Time to pay NATO’s insurance premiums
As Russian military assets continue to pick apart Ukraine, we should be thankful the transatlantic community didn’t cash in its Cold War-era insurance policy. To extend the metaphor, NATO’s political leaders have a lot of catch-up payments to make before their policy is back to full strength.
Let’s start where most insurance policies start: risk.
The risks facing NATO are increasing. Vladimir Putin’s Russia has dismembered Ukraine and Georgia, waged cyberwar against Estonia, reopened military bases to bolster outsized Arctic claims, violated the INF Treaty, conducted provocative war games on NATO’s borders, significantly increased incursions into NATO airspace, and recently announced it will deploy long-range bombers “to maintain military presence in the western Atlantic and eastern Pacific.”
Putin’s apologists say Moscow is reacting to NATO’s eastward expansion. However, NATO expands via consent and cooperation—not coercion. NATO, unlike Putin, never annexed a country.
Although Putin’s military is a shell of the Red Army, Russia has increased military spending 108 per cent since 2004, giving Putin enough muscle to hold sway in his neighborhood. With parts of Ukraine, Moldova and Georgia in Moscow’s grip, it’s not unthinkable NATO members Latvia, Estonia or Lithuania could be next. If Putin’s goal is to reclaim territory and prestige Moscow lost when the USSR collapsed, it stands to reason the Baltics would be in his crosshairs. Sidelining NATO would be a means to that end. Perhaps Abkhazia, Crimea and Donetsk are low-risk testing grounds for this strategy.
Hoping to thwart that, NATO’s political leaders recently declared “continuing and unwavering commitment to defend the populations, territory, sovereignty” of the alliance; authorized deployment of military assets on a “rotational basis” in NATO’s east; revived large-scale manoeuvres; and called on members to spend two per cent of GDP on defence “within a decade.”
Putting these plans into action requires more than words. Too often, NATO’s words exceed its capabilities. In Kosovo, Afghanistan and Libya, many allies were found lacking in precision munitions, mid-air refueling planes, transport, reconnaissance, and command-and-control. Only the U.S. possesses these assets in the quantity needed to conduct sustained 21st-century military operations. That’s largely because the U.S. accounts for 75 per cent of NATO military spending—up from 50 per cent during the Cold War. Despite begging from NATO headquarters, only the U.S., Britain, Greece and Estonia meet the two-per cent-of-GDP standard, with Canada, Germany and France falling short. While Russia’s military budget mushrooms, Italy’s has shrunk 26 per cent, France’s 6.4 per cent, Britain’s 2.5 per cent.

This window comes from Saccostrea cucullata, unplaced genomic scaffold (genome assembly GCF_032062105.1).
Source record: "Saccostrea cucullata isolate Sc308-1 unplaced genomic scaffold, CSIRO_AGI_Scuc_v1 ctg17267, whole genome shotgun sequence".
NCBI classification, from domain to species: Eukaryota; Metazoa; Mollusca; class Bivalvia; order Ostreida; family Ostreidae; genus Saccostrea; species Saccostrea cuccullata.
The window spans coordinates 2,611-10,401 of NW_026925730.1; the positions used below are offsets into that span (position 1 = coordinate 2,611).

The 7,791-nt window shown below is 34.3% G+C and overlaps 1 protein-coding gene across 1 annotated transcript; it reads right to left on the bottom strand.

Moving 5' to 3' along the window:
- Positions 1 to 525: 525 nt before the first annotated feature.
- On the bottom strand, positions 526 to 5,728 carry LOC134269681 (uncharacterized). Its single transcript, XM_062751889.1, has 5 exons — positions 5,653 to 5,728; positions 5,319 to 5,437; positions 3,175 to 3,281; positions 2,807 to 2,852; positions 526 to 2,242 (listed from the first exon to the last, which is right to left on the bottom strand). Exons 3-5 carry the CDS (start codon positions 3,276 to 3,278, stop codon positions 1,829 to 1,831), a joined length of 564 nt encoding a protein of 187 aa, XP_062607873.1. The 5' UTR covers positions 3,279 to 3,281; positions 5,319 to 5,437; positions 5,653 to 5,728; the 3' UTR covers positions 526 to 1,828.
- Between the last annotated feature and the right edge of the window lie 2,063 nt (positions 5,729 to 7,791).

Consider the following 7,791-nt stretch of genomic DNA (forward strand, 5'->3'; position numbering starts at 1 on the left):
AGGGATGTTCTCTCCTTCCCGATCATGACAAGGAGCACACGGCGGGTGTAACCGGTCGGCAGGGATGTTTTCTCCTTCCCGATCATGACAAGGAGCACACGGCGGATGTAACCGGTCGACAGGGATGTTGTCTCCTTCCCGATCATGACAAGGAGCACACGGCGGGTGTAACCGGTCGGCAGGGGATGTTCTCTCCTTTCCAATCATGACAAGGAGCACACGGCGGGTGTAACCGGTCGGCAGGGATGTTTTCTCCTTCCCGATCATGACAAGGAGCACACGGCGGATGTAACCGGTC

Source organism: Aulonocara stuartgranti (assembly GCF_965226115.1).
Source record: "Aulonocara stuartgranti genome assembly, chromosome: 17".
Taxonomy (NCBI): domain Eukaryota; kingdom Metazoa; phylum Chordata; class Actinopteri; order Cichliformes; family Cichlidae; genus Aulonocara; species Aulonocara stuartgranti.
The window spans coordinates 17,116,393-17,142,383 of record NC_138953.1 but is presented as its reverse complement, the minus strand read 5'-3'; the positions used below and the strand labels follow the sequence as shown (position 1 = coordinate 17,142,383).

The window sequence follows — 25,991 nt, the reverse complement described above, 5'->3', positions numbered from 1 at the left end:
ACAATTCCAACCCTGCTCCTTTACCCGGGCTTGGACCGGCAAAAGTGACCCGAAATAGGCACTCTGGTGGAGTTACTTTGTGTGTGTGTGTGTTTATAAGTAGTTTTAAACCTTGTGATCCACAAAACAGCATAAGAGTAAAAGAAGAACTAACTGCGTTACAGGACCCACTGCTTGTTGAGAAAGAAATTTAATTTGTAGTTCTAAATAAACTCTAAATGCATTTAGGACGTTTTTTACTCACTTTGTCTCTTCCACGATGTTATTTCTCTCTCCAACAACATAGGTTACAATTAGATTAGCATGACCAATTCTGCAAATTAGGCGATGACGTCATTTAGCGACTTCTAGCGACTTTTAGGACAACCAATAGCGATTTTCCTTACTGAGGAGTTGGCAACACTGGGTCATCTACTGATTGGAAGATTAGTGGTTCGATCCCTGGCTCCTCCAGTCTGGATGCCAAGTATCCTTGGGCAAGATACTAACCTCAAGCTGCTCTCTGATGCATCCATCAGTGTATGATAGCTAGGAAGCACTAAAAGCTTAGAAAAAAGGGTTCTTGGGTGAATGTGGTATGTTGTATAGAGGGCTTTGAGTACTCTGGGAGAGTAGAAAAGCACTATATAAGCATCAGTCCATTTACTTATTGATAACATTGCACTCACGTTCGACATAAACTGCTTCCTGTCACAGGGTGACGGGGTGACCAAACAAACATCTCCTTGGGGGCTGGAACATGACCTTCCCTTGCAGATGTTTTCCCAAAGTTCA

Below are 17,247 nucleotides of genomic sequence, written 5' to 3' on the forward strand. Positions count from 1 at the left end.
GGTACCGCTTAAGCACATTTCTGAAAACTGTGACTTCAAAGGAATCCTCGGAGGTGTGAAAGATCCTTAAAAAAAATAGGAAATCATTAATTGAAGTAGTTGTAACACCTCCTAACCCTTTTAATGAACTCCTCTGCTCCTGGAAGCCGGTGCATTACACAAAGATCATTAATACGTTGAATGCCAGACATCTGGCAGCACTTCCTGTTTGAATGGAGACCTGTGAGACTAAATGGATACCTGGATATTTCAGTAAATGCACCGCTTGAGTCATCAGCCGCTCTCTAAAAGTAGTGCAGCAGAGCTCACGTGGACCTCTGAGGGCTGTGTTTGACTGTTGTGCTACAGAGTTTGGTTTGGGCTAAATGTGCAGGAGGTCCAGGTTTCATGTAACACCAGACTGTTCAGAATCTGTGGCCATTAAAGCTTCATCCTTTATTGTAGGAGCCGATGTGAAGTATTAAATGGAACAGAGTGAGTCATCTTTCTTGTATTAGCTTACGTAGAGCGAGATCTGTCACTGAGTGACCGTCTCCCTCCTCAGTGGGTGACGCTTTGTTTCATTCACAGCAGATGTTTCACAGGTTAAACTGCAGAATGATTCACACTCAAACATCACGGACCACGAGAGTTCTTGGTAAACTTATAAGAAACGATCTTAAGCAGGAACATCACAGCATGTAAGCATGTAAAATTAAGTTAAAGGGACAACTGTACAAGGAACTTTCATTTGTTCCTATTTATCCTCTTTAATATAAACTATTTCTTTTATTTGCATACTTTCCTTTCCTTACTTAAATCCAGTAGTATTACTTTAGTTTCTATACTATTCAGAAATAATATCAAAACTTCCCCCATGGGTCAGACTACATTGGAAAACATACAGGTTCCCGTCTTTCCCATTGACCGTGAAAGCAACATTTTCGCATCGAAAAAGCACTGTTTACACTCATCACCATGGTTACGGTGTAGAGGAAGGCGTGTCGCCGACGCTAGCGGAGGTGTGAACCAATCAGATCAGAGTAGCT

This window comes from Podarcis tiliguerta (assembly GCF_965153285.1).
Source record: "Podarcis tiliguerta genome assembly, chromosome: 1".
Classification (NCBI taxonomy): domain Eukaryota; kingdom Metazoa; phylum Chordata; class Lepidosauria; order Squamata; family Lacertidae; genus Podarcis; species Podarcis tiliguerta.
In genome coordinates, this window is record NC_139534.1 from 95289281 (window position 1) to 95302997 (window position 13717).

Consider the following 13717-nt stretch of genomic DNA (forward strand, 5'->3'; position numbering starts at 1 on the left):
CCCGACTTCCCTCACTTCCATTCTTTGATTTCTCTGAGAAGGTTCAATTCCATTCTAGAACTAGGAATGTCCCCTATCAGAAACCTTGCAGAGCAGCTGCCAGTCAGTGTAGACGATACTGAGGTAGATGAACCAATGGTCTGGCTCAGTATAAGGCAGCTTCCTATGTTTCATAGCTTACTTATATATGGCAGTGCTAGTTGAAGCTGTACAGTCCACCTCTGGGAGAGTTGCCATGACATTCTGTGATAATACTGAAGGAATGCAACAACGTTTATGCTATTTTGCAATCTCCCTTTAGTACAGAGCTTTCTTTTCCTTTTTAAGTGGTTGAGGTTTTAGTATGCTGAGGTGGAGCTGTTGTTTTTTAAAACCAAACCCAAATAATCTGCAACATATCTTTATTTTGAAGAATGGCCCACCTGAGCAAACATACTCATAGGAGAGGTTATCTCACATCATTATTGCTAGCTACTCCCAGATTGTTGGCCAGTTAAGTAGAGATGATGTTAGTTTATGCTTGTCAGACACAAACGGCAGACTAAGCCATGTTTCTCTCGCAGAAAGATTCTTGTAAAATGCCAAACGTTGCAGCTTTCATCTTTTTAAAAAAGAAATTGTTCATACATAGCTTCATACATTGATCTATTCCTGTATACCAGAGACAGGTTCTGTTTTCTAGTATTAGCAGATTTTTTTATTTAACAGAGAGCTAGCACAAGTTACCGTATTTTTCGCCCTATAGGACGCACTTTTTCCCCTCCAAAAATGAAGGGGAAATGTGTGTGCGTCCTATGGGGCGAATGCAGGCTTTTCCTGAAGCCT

“In more peaceful times, it was right to reduce defence spending,” NATO Secretary General Jens Stoltenberg observes. “But we do not live in peaceful times.”
Those who view government’s role as providing services might argue defence spending diverts resources from social programs; the more market-minded might argue government is siphoning enough from the economy. Yet no less an authority on economic behaviour than Adam Smith noted, “The first duty of the sovereign, that of protecting the society from the violence and invasion of other independent societies, can be performed only by means of a military force.”
That requires investing in the common defence, which brings us to action items for NATO.
First, NATO must devote adequate resources to deterrence. To echo Smith, NATO’s purpose is protecting its members from invasion. That’s why it was formed in 1949,why it survived after 1989, and why it’s relevant today. Yet years of underfunding have led to “alarming deficiencies in the state of NATO preparedness,” according to British officials.
If NATO’s deterrence mission is to succeed, each ally needs to lift its defence budget to the two-per cent standard—sooner rather than later. The geopolitical and military impact would be diluted by a 10-year timeframe.
Second, NATO needs to defend the principle of sovereignty. Moscow demands a “100 per cent guarantee” Ukraine will never join NATO. As a partnership of sovereign states, NATO alone has the right to determine its membership. And as a sovereign European nation, Ukraine has a right to pursue membership. It also has a right to defend its borders, and NATO members have a right to send more than nonlethal aid to help. Ottawa’s decision to provide “military training and cooperation” points the way forward. As Ukrainian President Petro Poroshenko says, “One cannot win the war with blankets.”
Third, NATO members also should wield non-military tools against Putin. Russia’s economy was booming until energy prices cratered. Canada and the U.S. can extend this by pumping more oil and natural gas into the global supply, defending their Arctic territories from Russian poaching and helping Europe cut reliance on Russian natural gas.
Finally, NATO needs to make its words matter. “Rotational” deployments in Eastern Europe represent a half-step in the right direction. But the best way to deter Putin is to base permanent defensive assets where they are most needed: on the territories of NATO’s most-at-risk members. Well-meaning observers contend post-Cold War understandings prohibit this. But Moscow has breached several post-Cold War treaties. There can be no treaty where only one party observes its provisions.
Likewise, there can be no security without adequate insurance. For NATO’s members, it’s time to pay their insurance premiums.
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